Why Big Red Diary?

drouhin 2000 vosne-romanée 1er les petits monts…

Veronique Drouhin 2000 Vosne-Romanée 1er Petits Monts

Veronique Drouhin 2000 Vosne-Romanée 1er Petits Monts

2000 Veronique Drouhin, Vosne-Romanée 1er Lest Petits Monts try to find this wine...
Medium ruby-red colour. The nose is lovely, slightly baked fruit, forward with a ginger edge and some deep herby elements. In the mouth there is sweet fruit but the acidity that comes along is bright indeed sharp finishing – it rather dominates the palate despite the slowly lingering flavours. I can’t get at much else as the problem with the acidity is so prominent. A badly stored bottle? I don’t know, but I can’t recommend this.
Rebuy – No

Also a couple of interesting links:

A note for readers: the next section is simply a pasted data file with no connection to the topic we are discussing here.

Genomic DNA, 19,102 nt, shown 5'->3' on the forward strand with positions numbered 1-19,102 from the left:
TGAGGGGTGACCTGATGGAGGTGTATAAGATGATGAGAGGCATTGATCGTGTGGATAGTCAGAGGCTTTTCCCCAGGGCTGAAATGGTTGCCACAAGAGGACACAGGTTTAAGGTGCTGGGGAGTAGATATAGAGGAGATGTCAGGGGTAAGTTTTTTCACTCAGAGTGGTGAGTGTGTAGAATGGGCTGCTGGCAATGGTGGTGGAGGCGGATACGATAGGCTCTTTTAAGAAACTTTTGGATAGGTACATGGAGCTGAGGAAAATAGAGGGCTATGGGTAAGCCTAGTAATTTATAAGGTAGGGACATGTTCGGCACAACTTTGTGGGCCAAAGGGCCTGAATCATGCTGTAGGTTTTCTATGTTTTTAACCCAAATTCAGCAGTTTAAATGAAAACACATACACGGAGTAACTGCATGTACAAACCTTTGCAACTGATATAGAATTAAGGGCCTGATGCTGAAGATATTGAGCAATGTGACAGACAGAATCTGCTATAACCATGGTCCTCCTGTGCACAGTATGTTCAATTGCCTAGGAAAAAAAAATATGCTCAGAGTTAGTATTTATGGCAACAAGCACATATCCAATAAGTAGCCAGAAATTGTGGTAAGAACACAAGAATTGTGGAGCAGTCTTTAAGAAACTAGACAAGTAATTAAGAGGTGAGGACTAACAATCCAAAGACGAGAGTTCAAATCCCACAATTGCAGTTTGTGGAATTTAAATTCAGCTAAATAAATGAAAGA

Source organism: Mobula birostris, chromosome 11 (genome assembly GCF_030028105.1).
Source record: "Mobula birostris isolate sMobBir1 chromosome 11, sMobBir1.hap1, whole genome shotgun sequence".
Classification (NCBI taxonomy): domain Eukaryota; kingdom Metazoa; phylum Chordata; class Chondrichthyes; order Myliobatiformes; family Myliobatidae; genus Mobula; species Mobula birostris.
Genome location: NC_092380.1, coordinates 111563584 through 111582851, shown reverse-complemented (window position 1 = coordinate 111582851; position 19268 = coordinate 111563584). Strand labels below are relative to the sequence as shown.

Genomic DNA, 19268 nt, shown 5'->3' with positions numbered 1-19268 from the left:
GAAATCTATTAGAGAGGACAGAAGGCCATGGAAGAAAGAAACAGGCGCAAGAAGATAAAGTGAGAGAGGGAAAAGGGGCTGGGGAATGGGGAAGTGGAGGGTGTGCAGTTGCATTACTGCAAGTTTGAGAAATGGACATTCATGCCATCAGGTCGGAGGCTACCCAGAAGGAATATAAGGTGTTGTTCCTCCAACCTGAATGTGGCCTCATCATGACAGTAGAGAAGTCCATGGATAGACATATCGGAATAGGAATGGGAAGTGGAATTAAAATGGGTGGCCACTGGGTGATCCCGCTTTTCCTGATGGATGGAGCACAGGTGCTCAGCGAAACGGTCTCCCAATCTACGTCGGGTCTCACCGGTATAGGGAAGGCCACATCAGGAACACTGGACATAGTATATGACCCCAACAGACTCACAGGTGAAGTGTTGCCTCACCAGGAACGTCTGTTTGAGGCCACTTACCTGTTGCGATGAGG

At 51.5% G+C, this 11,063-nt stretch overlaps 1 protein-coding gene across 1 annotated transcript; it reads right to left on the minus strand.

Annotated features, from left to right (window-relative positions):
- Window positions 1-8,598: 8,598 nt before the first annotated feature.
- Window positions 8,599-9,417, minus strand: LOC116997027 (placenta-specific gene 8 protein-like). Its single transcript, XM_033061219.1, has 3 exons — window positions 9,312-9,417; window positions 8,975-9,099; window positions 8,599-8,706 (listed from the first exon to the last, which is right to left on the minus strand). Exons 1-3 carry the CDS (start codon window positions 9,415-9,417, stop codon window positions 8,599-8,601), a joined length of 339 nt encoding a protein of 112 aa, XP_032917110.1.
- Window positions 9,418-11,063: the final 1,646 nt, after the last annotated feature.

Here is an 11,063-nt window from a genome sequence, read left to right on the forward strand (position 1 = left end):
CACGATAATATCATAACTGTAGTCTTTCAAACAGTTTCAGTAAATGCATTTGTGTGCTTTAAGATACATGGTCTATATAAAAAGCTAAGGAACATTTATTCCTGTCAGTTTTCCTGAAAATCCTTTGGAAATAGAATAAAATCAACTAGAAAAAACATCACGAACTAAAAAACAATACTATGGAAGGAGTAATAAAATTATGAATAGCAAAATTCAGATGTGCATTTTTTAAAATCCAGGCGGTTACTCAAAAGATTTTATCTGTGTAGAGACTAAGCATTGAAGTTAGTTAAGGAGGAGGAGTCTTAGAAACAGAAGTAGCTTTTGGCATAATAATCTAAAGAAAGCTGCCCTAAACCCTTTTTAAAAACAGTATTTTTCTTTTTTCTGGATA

Shaking hands in Burgundy

Well, here we are. Burgundy, in the dead of winter. People are busy working in the vineyards, mainly burning clippings. Things are a bit more chilly than they seemed looking at Bill’s photos from my home in California. Suprisingly, our daughter has adjusted quite well to Burgundy at the ripe age of 7 months. Many of the people that I have read about, domaines which I have dreamed about are just a short stroll away from Puligny-Montrachet where we have been centered most of our time in Burgundy.

Everyone has been extremely helpful here. We have met with a great deal of established winemakers and courtiers and the possibility of working with quality grapes this year from the Cote de Nuits seem quite high…thank goodness!

Also, while we have spent some time with Olivier Leflaive, he has taken it upon himself to present our project to a few of his friends, which one in particular in Pommard might have a facility for us to use for the project.